Florida Carpenter ants are among the largest ant species. Workers are from a quarter-inch to just under a half-inch in length, and winged females, or alates, are as large as three-quarters of an inch long. Their head and thorax are a rusty brown color and their gaster, or abdomen, is black. Another distinguishing characteristic of Florida Carpenter ants is their abundant body hair and the hair on their legs and antennae.

People often mistake Carpenter ants for termites because of their similar appearance and characteristics, such as swarming in the spring and propensity for damaging wooden structures. One of the best ways to tell Florida Carpenter ants from termites is by looking at the body shape:

  • Carpenter ants have a narrow waist that is easy to see, while termites have more rectangular bodies with no narrowing at the center.
  • A termite’s antennae are straight and beaded, while the antennae on Carpenter ants are noticeably bent or “elbowed.”
  • While both types of flying insects have four wings, the front and back wings on a termite are the same size and shape and much longer than its body, while a swarming Carpenter ant’s wings are about the same size as its body, and its back wings are shorter than its front wings.
  • Two-toned Carpenter ants are reddish-brown in front and black in the back, while termites are a light cream color and appear transparent.

Another key difference between the two species is that termites eat the wood in which they build their nests while Carpenter ants dig into wood only to build their nests. Carpenter ants look for moist or damaged wood, while termites attack healthy wood. The tunnels dug by Carpenter ants are smooth, while the galleries dug by termites have a rough appearance and may be filled with soil or mud.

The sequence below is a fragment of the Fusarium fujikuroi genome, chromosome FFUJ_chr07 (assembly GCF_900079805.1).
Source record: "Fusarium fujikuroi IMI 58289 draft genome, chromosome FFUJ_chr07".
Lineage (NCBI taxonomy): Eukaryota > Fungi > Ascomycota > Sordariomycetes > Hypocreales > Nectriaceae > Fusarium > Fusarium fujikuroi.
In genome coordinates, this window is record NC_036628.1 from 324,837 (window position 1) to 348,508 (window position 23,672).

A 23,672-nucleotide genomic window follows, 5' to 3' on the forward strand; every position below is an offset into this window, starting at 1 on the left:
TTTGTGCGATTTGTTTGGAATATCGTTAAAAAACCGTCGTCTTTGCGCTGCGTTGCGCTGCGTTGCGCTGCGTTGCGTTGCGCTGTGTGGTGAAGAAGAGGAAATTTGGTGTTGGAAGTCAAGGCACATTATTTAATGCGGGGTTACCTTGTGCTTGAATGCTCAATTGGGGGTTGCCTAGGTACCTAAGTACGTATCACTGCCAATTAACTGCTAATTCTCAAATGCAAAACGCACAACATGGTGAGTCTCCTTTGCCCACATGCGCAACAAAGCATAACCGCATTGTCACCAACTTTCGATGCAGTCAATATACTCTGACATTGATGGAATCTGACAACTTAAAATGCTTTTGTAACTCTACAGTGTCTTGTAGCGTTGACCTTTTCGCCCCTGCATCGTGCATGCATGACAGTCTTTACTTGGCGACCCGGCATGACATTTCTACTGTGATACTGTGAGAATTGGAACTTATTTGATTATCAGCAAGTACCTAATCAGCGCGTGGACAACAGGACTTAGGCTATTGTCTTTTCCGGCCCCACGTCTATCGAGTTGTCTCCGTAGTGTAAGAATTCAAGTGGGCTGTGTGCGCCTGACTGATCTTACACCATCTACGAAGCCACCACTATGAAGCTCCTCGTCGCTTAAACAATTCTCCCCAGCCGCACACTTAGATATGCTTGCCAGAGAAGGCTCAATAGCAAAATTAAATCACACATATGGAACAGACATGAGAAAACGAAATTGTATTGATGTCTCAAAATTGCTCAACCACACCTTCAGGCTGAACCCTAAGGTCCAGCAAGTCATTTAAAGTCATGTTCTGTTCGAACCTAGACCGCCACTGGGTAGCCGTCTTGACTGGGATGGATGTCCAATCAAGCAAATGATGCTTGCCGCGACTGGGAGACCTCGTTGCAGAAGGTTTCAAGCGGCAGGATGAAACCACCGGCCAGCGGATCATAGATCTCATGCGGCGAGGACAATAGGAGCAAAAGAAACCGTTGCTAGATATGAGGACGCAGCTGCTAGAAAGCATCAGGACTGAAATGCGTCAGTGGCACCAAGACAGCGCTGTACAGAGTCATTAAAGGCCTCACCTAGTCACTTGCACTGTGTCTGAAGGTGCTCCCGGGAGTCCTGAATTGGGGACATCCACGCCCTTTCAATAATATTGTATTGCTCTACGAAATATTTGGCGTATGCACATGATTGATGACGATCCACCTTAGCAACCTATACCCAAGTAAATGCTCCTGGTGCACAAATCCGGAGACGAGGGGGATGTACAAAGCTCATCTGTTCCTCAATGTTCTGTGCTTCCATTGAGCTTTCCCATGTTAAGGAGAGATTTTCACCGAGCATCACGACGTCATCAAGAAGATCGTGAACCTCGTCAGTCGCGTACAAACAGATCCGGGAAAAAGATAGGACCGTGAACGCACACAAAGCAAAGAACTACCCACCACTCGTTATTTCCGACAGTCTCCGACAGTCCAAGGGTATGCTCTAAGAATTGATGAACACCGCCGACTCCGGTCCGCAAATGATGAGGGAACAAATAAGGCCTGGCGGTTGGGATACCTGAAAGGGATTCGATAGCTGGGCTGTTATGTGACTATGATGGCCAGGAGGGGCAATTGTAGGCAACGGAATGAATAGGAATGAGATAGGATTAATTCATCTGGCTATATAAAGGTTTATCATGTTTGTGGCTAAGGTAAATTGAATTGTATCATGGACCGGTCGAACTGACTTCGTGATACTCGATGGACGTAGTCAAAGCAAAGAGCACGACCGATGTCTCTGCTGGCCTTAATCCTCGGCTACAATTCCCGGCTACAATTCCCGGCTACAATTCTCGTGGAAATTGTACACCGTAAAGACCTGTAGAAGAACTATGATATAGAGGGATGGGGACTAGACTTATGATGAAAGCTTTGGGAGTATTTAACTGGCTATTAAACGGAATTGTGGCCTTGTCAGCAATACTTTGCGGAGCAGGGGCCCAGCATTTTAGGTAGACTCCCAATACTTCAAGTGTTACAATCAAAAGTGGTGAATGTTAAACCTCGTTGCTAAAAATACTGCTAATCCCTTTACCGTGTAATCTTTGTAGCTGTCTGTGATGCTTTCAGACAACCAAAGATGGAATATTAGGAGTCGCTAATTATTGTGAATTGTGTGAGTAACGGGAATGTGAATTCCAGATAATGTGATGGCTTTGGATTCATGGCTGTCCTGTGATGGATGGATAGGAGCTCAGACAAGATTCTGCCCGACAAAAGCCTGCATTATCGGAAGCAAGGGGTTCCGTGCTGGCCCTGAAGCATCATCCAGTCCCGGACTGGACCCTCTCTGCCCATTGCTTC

Carpenter ant damage in a piece of wood
The smooth tunnels dug into wood are a sure sign of Carpenter ant damage.

Stopping Florida Carpenter Ants in Their Tracks

One way to prevent Florida Carpenter ant damage in your home or business is by keeping its wood dry and undamaged, which discourages the ants from nesting. Look for leaky pipes and any moisture that collects around wood inside or outside the structure, especially where wood and soil are in contact.

It’s also important to block any potential entry points by sealing cracks and holes in the foundation and walls. Avoid storing food in the open or leaving any traces of food around your house, such as spills or open trash containers.

Getting Started With Nozzle Nolen

If you suspect there may be Carpenter ants inside or outside your home, your first call should be to schedule a free evaluation with the trained pest-control technicians at Nozzle Nolen. Our ant pest control services are designed specifically to eradicate Carpenter ants, fire ants, and other species from homes and businesses in South Florida.

Nozzle Nolen has been keeping South Florida homes and businesses pest-free for more than 70 years. If you have uncovered what you suspect to be Carpenter ant damage, give us a call at 800.226.6536 or Contact Us. We look forward to serving you.